Medics and researchers have so far focused on lung-related complications among coronavirus patients as being the biggest threat to their lives, but research is now showing that the virus could also affect other vital organs.
A study by Journal of American Medical Association (JAMA) on Covid-19 patients from Wuhan in China has revealed that cardiac injury because of coronavirus could develop even among those who have no history of cardiovascular diseases.
It further found that those patients who develop these complications are at a significantly higher risk than other patients.
The risk of death was four times higher among those who developed heart complications compared to those without any heart complications.
Although the study has its limitations, it confirms similar findings from other researchers.
“Overall, injury to heart muscle can happen in any patient with or without heart disease, but the risk is higher in those who already have heart disease,” Dr Mohammad Madjid, lead author of another study with similar findings, said in a press release.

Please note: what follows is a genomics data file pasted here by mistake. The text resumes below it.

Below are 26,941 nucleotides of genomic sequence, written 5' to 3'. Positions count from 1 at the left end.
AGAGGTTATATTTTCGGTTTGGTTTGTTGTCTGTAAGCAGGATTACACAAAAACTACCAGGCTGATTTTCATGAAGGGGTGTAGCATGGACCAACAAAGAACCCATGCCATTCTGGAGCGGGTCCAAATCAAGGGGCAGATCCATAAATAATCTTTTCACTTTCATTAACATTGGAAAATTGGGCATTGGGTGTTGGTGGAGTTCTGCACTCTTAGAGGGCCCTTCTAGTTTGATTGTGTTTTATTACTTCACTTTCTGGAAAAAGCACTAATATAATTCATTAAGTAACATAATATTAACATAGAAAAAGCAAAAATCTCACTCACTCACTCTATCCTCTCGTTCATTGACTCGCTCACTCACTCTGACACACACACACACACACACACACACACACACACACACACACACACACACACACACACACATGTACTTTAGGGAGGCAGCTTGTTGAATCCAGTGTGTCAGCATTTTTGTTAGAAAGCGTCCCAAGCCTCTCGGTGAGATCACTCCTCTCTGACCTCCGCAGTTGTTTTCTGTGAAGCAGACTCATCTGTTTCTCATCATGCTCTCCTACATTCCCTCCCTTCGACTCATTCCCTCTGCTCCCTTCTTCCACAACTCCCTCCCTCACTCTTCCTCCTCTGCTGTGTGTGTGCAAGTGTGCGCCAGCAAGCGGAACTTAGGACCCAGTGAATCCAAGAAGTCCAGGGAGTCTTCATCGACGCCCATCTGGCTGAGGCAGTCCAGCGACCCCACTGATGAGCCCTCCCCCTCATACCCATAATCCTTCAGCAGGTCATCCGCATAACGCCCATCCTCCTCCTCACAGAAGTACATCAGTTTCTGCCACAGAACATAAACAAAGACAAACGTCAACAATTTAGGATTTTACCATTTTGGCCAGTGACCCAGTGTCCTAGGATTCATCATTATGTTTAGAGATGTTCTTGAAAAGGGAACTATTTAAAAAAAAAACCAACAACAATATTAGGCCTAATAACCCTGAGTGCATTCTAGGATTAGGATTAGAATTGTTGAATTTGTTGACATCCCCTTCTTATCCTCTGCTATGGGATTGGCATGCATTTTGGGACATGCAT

JAMA also published another study tracking the case of an otherwise healthy 53-year-old Italian patient to find that cardiac complications may occur in Covid-19 patients who do not display any symptoms of a respiratory infection.
NYT reported a case in Brooklyn which was very similar to that of the Italian woman where the 64-year-old patient arrived at the hospital with symptoms of a heart attack and tests showed signs of damaged heart muscles. But when the doctors rushed to open her arteries, they found none were blocked. She later tested positive for coronavirus.
These cases have caused a conundrum with doctors unable to decide whether coronavirus should first be ruled out among such patients in these times — wasting precious time — before heart procedures are carried out.
“We were thinking lungs, lungs, lungs — with us in a supportive role,” Dr John Rumsfeld, chief science and quality officer at the American College of Cardiology told NYT. “Then all of a sudden we began to hear about potential direct impact on the heart.”